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## How to Find the True Meander for a Labyrinth

The preoccupation with the meander has proved that there is basically only one single “true” meander which is suitable for the construction of a labyrinth. Since it depends on the right twist. The number of the lines does not play the decisive role.

I have tried to make a classification and would like to propose it here. Though one could speak of a simple meander, or a double or triple and so on. Because here, however, the production of a labyrinth is in the foreground, I find it better to orientate on the number of lines in a meander. The connecting element between meander and labyrinth is the line and, respectively the path sequence (Tony Phillips calls it level sequence). Through this path sequence the alignment of a labyrinth and its type is fixed. The number of the circuits is not sufficient. It depends on the movement form and this is expressed in the order, in that the circuits are passed.

The basic type of a meander is build from four lines. In a meander row the pattern recurs, but in the horizontal lines the element is included. As the first vertical line and the last one are identical, I enumerate the first vertical line with “0”. That stands for outside, and the last line (here 4) for the center.

Type 4: 0-3-2-1-4

I read the line and path sequence out of the numbers of the vertical lines (written horizontally in the drawing). This is the order in which the lines will run through the meander (and in the labyrinth). So I will get: 0-3-2-1-4.

With this set of numbers I transform the angular, straight-line meander into a labyrinth with its entwined lines. This has three circuits with two turning points. I construct directly the path (Ariadne’s thread) of the labyrinth based on the path sequence without using a basic pattern for the boundary lines (walls). They arise by itself as the limitation of the way.

The 3 circuit classical labyrinth with a larger center

If I extend now the free ends of the two lines of the meander in all directions, adding so two more lines, I arrive at the next step and will have the type 6.

Type 6: 0-5-2-3-4-1-6

The line and path sequence deduced from it is: 0-5-2-3-4-1-6. Based on it I can generate a 5 circuit labyrinth with two turning points.

The 5 circuit meander labyrinth

The next enlargement leads to the type 8:

Type 8: 0-7-2-5-4-3-6-1-8

The line and path sequence results in: 0-7-2-5-4-3-6-1-8.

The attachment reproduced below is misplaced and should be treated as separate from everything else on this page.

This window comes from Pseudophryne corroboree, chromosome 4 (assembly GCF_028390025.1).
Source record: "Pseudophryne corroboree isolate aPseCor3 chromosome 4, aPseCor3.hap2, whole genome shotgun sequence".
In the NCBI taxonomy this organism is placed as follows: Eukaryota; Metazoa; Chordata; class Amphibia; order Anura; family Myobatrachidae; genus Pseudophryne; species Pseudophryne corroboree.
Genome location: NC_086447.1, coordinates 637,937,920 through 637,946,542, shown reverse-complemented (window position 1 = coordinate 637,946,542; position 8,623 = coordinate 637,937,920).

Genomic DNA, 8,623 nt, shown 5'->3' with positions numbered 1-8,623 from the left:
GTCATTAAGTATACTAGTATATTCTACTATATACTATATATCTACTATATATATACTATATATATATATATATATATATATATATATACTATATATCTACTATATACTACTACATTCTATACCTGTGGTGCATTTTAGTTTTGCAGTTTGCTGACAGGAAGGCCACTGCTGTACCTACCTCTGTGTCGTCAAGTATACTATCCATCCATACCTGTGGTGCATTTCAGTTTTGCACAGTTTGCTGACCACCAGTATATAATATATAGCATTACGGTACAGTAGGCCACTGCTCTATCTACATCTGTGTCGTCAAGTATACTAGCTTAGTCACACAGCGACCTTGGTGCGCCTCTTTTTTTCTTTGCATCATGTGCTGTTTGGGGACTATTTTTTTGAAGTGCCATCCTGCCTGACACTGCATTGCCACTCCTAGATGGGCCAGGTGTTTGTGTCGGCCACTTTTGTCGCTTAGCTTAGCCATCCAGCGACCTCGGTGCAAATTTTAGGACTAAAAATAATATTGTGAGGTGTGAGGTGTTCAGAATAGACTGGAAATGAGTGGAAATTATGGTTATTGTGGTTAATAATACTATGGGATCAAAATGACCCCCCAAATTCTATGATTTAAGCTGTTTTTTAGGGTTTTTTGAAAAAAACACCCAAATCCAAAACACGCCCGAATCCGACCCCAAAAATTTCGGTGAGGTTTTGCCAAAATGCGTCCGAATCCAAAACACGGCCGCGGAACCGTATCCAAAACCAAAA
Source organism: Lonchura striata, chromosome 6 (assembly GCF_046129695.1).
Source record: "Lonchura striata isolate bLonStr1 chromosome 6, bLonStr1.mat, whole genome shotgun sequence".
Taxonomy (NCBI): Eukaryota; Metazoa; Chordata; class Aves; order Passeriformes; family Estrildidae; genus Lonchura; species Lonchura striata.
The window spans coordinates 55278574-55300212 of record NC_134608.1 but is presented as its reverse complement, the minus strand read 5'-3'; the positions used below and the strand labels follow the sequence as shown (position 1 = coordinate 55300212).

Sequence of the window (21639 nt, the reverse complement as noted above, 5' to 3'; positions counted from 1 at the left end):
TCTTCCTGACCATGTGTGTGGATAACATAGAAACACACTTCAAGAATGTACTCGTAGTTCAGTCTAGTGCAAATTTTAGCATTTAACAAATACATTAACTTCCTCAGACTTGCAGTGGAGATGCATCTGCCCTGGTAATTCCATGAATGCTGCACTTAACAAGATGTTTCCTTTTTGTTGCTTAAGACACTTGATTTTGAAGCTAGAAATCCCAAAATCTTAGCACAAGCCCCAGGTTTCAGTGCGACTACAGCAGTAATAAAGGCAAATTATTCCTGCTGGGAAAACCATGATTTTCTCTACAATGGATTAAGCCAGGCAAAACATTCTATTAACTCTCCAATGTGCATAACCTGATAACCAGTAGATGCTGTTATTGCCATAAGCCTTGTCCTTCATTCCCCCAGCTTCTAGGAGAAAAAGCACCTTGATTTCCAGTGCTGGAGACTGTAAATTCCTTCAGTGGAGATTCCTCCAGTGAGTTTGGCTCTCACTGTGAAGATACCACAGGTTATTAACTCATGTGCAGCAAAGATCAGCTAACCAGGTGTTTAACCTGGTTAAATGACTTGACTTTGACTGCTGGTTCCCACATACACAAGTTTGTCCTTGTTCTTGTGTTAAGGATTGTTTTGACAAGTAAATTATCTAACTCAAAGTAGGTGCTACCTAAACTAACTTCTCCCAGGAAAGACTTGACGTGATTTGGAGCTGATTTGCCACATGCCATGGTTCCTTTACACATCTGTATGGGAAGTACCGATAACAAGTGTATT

The 7 circuit labyrinth with two turning points and a bigger middle developed from it looks like this:

The 7 circuit meander labyrinth

In the following drawing all 3 types are shown together. Thereby the “right turning moment” of the meander is indicated better.

The labyrinth meander

By enlargement one could continue the row of the types, however, this would not be interesting any more.

In the labyrinths generated from the meander is striking that the first walked circuit immediately circles the center and then is commuting outwardly. Then the entering of the middle happens directly from completely outside. We thereby receive quite an other “feeling” than by walking the more known classical labyrinth which is generated from the basic pattern.

Related Posts

In the following posts the 3 different labyrinth types were treated once before and the construction explained explicitly.

### 9 Responses

1. […] How to Find the True Meander for a Labyrinth […]

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2. […] 3-2-1-4 reminds very much of the smallest possible labyrinth: the Knossos labyrinth (and of the meander). If I leave out the barriers, I receive this labyrinth. This once again shows the quality of the […]

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3. […] How to find the True Meander for a Labyrinth […]

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4. […] How to Find the True Meander for a Labyrinth […]

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5. […] How to find the True Meander for a Labyrinth […]

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6. […] series of recent posts Erwin has elaborated on meanders in labyrinths. He has found a meander best suited for labyrinths. This particular meander exists in various forms. Erwin refers to these as “type” […]

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7. […] How to find the true Meander for a Labyrinth? […]

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8. […] How to find the true Meander for a Labyrinth […]

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9. Erwin,
very interesting and inspiring post (as your previous posts on this subject). Considering the geometric figures we find a broad variety of figures that are referred to as meanders. If we look at what figures occur in labyrinths we basically find what you described as the labyrinth meander. I refer to this type of meander only when I further describe it as single, two-fold, three-fold etc.. meander. My single meander is identic with your type 4 that occurs in the Knossos-type labyrinth, my two-fold meander corresponds with your type 6 that is the core labyrinth of Rockcliffe Marsh. Furthermore a five-fold labyrinth meander (your type 12) is repeated four times in the sector labyrinth of Algier.

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